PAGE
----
King Kofetua and beggar girl by Edward Burne-Jones

King Kofetua and beggar girl by Edward Burne Jones

The creation of the Pre-Raphaelites, to the Brotherhood of which Edward Bern-Jones belonged, is closely connected with literature, with the works of the Italian Renaissance poet Dante Alighieri, the English poets William Shakespeare and John Milton, long forgotten medieval legends and ballads with noble worship to the beautiful lady, the selfless courage of knights and wisdom of wizards. Bern-Jones did not want the picture to be related to any particular time or place, but with an imaginary world.

The picture embodies many ideals of Pre-Raphaelites – chivalry, beauty, romanticism and the search for perfect love. The artist made many sketches for this picture, the plot of which he was very keen. Its content is the story of a king who fell in love with a humble beggar girl, whose charm and virtue were more precious to him than the kingdom. This story is typical of the Victorian era, placing a virtuous woman above the earth’s wealth.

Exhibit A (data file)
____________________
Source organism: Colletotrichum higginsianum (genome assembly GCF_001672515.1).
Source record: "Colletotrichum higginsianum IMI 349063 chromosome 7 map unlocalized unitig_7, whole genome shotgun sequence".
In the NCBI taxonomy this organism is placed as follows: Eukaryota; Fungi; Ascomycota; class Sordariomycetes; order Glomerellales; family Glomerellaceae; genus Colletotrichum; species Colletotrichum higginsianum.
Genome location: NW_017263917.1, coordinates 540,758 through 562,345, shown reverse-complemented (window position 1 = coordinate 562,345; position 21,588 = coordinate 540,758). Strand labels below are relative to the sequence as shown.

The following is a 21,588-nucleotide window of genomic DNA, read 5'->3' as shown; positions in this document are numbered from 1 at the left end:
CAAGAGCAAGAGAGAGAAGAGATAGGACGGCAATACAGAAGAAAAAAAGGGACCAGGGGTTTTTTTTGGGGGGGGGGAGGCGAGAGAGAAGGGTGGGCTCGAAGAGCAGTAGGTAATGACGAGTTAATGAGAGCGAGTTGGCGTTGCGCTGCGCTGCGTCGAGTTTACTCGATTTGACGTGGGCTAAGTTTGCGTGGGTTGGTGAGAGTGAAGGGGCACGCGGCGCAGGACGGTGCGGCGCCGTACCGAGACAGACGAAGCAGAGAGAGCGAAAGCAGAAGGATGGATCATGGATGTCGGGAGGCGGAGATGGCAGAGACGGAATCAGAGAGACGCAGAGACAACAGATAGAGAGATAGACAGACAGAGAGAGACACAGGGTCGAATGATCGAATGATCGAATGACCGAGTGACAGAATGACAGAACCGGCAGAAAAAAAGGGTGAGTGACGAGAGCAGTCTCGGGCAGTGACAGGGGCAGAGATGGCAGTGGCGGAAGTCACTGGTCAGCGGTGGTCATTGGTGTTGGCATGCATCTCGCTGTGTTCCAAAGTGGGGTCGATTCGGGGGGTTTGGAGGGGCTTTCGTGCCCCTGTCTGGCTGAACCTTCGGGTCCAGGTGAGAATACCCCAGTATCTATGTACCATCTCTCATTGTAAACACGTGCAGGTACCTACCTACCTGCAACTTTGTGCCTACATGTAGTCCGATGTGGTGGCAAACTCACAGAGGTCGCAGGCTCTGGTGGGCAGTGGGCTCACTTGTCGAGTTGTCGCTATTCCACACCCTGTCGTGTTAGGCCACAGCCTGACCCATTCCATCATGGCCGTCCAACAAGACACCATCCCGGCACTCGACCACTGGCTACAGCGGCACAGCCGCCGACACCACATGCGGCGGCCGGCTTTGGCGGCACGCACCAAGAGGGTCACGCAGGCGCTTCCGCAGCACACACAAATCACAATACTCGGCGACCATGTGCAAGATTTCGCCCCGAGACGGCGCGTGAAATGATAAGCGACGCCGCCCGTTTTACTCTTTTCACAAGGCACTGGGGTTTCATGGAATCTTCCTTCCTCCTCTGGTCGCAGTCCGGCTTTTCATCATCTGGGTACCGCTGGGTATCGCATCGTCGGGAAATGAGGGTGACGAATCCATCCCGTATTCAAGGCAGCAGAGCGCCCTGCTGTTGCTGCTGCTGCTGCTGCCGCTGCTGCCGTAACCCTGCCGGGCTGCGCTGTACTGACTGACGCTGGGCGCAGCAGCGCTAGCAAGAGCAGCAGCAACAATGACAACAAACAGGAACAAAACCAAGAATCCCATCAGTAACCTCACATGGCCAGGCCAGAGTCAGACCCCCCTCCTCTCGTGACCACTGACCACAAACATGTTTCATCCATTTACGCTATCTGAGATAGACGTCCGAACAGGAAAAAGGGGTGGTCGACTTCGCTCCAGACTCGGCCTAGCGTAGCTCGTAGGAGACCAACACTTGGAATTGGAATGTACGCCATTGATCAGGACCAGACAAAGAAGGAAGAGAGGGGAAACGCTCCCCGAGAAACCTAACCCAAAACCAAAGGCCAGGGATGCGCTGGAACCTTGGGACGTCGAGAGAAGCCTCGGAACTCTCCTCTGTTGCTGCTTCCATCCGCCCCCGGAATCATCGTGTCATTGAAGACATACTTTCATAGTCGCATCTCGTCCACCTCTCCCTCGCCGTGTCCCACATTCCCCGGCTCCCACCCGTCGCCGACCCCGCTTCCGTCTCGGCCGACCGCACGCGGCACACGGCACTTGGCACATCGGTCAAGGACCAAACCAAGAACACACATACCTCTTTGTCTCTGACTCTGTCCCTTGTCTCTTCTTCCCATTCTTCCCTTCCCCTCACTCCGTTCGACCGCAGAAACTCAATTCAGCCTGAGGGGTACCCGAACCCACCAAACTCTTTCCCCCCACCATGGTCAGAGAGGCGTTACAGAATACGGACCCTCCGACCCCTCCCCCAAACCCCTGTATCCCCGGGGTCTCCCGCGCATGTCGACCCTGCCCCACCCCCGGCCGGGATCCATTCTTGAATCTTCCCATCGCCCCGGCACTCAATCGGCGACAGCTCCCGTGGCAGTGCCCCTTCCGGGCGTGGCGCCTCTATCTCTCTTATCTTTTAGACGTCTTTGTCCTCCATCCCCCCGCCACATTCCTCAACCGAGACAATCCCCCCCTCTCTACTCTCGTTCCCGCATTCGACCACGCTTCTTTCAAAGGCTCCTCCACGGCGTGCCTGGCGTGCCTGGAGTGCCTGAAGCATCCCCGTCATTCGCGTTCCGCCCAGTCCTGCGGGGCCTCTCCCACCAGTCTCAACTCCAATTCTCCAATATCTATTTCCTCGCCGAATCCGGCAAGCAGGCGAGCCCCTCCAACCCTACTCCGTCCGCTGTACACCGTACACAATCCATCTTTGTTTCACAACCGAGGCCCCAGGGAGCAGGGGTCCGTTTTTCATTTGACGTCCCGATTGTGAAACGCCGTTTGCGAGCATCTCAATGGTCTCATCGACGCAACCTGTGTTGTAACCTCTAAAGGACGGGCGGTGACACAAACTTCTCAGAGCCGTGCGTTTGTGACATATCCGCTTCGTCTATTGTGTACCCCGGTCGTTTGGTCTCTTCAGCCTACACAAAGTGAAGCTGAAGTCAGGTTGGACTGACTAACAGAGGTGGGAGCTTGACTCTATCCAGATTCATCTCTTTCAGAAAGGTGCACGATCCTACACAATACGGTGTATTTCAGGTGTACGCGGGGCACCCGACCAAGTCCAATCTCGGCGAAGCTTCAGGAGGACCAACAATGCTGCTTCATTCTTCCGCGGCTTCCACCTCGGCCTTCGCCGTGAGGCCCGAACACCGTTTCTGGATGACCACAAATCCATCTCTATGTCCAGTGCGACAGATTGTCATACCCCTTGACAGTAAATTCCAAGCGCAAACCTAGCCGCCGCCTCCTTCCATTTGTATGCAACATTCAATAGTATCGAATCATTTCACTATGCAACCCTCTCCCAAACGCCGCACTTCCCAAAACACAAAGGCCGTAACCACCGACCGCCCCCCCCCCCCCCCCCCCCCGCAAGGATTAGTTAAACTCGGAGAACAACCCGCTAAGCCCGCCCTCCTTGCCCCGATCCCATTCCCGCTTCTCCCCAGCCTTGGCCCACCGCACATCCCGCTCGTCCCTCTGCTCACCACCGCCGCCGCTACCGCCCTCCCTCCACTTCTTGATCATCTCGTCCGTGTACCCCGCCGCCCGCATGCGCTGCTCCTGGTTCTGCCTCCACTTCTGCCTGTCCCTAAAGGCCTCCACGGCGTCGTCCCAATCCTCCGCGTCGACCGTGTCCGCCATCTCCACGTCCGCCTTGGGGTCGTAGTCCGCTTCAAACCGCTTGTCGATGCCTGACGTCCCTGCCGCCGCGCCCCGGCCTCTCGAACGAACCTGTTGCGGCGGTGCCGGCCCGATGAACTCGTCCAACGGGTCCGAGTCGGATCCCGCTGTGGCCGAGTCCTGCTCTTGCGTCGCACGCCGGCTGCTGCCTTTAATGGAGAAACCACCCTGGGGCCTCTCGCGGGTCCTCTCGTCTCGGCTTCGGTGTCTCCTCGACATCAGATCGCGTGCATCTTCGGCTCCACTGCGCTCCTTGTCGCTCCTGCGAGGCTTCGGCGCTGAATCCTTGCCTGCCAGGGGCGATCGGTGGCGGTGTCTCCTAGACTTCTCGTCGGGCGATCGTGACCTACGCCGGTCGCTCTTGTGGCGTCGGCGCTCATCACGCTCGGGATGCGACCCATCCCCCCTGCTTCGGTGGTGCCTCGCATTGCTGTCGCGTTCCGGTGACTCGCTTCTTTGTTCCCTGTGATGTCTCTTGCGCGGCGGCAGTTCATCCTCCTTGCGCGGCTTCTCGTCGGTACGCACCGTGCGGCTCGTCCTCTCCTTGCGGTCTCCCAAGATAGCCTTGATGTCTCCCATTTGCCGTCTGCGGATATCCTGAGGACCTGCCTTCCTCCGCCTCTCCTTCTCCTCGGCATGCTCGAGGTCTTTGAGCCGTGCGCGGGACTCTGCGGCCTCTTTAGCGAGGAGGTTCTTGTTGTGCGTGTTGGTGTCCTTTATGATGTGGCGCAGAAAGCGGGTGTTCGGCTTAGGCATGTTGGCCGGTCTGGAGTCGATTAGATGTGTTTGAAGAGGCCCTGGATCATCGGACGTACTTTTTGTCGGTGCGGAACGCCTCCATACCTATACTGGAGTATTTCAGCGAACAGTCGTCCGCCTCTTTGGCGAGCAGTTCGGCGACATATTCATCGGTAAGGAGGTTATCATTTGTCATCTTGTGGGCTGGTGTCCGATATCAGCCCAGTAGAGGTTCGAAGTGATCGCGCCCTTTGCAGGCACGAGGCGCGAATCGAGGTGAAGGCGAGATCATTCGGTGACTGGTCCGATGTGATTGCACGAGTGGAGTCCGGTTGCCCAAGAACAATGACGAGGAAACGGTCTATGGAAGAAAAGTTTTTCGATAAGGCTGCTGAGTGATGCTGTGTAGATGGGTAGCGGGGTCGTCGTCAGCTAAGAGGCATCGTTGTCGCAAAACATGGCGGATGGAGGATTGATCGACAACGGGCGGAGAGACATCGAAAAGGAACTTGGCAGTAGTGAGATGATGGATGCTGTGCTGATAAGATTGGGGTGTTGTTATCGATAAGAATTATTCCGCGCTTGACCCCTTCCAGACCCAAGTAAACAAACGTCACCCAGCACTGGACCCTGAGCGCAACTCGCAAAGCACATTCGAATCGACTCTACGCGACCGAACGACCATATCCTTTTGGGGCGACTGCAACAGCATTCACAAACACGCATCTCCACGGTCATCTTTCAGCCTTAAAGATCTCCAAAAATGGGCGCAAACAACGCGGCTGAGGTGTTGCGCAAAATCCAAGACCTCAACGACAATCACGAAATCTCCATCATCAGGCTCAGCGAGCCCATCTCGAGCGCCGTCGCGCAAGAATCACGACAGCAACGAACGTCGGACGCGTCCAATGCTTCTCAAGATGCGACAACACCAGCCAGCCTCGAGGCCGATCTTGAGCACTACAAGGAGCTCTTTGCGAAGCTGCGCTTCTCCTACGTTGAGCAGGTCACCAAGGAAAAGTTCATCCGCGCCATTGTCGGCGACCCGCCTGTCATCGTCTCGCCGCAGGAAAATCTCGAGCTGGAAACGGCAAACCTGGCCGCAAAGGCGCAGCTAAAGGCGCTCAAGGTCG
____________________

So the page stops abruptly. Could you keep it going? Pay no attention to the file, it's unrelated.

The plot of the picture is taken from a poem written in 1612. The poem tells a story about the king of Africa, whose aversion to women was defeated by a beautiful beggar girl. The composition was inspired by Grevillely and the images of “Madonna della Victoria” Mantegna. When the painting was exhibited in Paris, the poets of decadence evoked delight, especially the girl’s legs: “ivory blood”. It’s interesting to note that Bern Jones, who possessed wit and a special sense of humor, created a caricature of this painting, as if it had been written by Rubens from a lascivious model, unlike the thin as a girl’s reed from his original painting.

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